Yet the president is instigating a quandary that does not make sense. On one hand he is saying that workers are valuable, then on the other that they aren’t needed, because if they can afford to take off one hour of paid leave for every thirty hours they work, clearly they aren’t being paid for productive enterprise—but are relegated to the type of work typically associated with the government office worker—a butt in a seat that does very little but browse the internet all day while being paid extraordinary amounts of money for nothing. Obama clearly doesn’t understand the value of hard work and is clearly aligned with the referred middle-aged guy who was happy to have four days off for Labor Day. They don’t want to work; they simply want a job that pays them so they can do what they want in their leisure time. Obama has shown that his value in a job is not in productive output, but in time off work. That is an important distinction. It is a false assumption based on Karl Marx, not any capitalist philosopher. The failure is in the basic premise established on a college campus with Marxist pot smokers ignorant to the benefits of real productivity.

I would be alright with getting rid of the Labor Day Holiday completely. America doesn’t need to spend less time at work; it needs to work more, and harder. That may not be a popular sentiment, but you don’t get to be a great nation sitting around playing games all day. You have to do things that are productive, even if it’s fixing something around the house, or getting groceries. Productive output is the measure we have in life to gauge success. For those who couldn’t wait to have four days off, what did any of them achieve in those four days besides some extra sleep and more time to perform leisurely tasks? How productive was that long weekend, really? Not much, because the American government promotes that lazy, lackluster communist mentality that is so common around Washington D.C. They promote the entire nation to think the way they do—and to them Labor Day means spending time on their boats, eating out, or having more time to socialize with others—all acts that require the productivity of someone. To them they care not a bit—so long as it’s not them.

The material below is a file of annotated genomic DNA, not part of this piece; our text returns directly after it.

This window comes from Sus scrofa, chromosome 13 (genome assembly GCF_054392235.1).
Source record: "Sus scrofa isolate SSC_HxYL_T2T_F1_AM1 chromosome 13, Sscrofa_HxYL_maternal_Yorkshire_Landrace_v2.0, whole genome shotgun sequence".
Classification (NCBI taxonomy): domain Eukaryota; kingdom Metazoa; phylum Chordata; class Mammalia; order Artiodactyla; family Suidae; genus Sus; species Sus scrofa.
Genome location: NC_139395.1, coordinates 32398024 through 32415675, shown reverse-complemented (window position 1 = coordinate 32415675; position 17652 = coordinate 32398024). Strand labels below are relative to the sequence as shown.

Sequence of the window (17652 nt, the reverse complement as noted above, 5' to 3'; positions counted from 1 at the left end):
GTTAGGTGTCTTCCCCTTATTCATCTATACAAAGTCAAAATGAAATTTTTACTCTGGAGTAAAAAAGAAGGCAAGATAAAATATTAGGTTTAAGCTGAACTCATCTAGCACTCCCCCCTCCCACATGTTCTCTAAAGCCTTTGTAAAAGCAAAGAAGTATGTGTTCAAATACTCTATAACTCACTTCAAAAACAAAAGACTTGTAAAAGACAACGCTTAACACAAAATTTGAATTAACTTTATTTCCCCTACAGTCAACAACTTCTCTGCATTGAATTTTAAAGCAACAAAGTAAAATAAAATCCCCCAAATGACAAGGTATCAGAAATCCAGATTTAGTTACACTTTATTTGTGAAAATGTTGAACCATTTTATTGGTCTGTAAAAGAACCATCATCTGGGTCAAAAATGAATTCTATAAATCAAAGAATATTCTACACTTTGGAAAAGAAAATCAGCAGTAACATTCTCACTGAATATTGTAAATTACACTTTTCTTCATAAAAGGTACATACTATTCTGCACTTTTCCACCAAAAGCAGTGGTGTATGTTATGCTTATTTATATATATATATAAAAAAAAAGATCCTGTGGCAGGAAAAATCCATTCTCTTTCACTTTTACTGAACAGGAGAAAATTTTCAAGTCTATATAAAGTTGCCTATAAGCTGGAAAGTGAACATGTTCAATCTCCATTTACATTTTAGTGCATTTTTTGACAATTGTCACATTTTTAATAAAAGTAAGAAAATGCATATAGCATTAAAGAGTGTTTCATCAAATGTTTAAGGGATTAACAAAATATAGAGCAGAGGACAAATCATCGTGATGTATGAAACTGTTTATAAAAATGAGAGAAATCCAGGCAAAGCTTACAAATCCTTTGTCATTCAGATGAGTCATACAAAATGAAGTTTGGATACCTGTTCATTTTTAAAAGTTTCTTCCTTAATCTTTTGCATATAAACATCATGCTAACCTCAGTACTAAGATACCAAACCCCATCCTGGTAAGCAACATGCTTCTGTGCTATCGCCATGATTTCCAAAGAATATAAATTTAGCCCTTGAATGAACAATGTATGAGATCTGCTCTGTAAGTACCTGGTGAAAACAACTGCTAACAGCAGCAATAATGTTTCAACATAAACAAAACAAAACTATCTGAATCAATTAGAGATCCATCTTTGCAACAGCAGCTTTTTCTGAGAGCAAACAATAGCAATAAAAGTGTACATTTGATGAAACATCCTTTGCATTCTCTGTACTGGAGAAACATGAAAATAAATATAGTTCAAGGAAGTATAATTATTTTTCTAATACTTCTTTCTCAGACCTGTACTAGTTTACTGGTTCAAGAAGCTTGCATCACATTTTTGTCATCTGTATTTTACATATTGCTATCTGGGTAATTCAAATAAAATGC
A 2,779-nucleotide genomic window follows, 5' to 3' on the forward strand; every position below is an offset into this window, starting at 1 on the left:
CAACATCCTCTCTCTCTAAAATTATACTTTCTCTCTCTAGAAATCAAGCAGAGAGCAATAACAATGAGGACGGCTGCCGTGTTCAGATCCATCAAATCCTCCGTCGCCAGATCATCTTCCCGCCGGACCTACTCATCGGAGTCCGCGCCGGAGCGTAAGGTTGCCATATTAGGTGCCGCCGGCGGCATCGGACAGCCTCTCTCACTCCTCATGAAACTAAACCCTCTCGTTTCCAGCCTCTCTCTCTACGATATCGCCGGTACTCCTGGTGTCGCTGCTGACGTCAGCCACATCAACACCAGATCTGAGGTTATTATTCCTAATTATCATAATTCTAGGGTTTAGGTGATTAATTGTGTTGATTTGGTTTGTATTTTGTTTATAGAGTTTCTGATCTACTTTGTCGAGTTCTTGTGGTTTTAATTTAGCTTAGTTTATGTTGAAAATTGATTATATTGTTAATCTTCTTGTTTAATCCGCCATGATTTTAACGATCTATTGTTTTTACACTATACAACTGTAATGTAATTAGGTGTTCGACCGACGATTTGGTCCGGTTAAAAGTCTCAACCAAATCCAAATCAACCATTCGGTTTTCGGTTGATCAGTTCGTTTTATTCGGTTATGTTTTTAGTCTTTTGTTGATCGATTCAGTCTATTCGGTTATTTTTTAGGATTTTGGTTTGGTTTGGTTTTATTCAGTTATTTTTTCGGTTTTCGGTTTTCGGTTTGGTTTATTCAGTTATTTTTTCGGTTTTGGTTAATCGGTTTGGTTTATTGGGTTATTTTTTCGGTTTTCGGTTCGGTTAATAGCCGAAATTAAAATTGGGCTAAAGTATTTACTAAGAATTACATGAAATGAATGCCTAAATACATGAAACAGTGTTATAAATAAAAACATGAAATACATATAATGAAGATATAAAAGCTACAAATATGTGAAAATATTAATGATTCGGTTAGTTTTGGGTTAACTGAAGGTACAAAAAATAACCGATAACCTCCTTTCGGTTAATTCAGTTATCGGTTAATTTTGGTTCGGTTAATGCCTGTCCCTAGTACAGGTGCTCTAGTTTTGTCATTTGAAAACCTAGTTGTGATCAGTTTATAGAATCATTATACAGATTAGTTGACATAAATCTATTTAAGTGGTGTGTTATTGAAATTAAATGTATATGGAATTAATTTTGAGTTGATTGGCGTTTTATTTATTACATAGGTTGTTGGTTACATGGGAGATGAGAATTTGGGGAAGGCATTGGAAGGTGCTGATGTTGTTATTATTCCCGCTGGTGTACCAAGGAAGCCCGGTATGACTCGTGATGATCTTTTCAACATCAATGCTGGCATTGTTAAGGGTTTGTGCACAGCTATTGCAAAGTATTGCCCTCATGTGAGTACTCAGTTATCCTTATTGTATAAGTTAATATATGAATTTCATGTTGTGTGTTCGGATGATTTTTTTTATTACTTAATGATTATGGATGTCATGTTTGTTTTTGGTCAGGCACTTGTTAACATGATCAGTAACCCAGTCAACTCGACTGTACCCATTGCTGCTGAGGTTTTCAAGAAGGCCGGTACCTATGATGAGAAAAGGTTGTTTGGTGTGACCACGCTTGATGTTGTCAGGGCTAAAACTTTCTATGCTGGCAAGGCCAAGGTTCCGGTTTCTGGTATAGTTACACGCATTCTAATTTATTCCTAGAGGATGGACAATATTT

Rich Hoffman


Listen to The Blaze Radio Network by CLICKING HERE.

Lynnette and Rochelle for Donald Trump: Why the 80s were so great

I remember what it was like in the 80s. Actually I campaigned for Ronald Reagan as a 7th grade student. In my history class I was the leader of the debate team defending Reagan from supporters of Jimmy Carter, which was hosted by three of the most popular girls in the school at the time. The two people I had to help me with the debate were not comfortable speaking in public, so I ended up doing the whole presentation and I had the class on Reagan’s side by the end of the discussion. At the time I didn’t know that Reagan had been a labor union leader, a Democrat, and had tendencies toward bleeding heart liberalism. I just liked his confidence, and what he created during his presidency was enthusiasm for capitalism that America has been missing since. In many ways Donald Trump does remind me of the early days of Ronald Reagan. He’s not conservative enough for me, but I think he can sell what conservatism he does have better than anyone running—and could at a minimum create in America a resurgence of enthusiasm similar to the 1980s. Somehow Republicans will have to break loose the current split that the country finds itself in and create new demographics favorable to those who call themselves conservative. And the first hint of that potential enthusiasm I can see clearly in the two wonderful women rising in popularity of late who are unapologetic Donald Trump supporters, Lynnette Hardaway and Rochelle Richardson. Check them out! I featured them in yesterday’s article, but they have continued to impress now making the television rounds.

I first heard that interview with Lynnette and Rochelle on Doc Thompson’s The Blaze Radio Show from 6 AM to 9 AM and it had me laughing out loud. Each morning I have been riding a bicycle 24 miles and during that time I catch Doc’s show, and it’s often that he says funny things. But it’s pretty rare where laughter cannot be held back, and I was in traffic, and I’m sure people were wondering what in the world I was laughing so hard at. The Viewer’s View girls were funny and passionate—their enthusiasm was intense–so I really couldn’t help but laugh out loud as people in the car next to me looked on in bewilderment. It instantly reminded me of the type of hope and enthusiasm I remembered from the 1980s where artists like Michael Jackson would do appearances at the White House with Ronald Reagan, and social and economic barriers weren’t as pronounced as they were in the 60s and 70s. Hope was alive and it was exciting.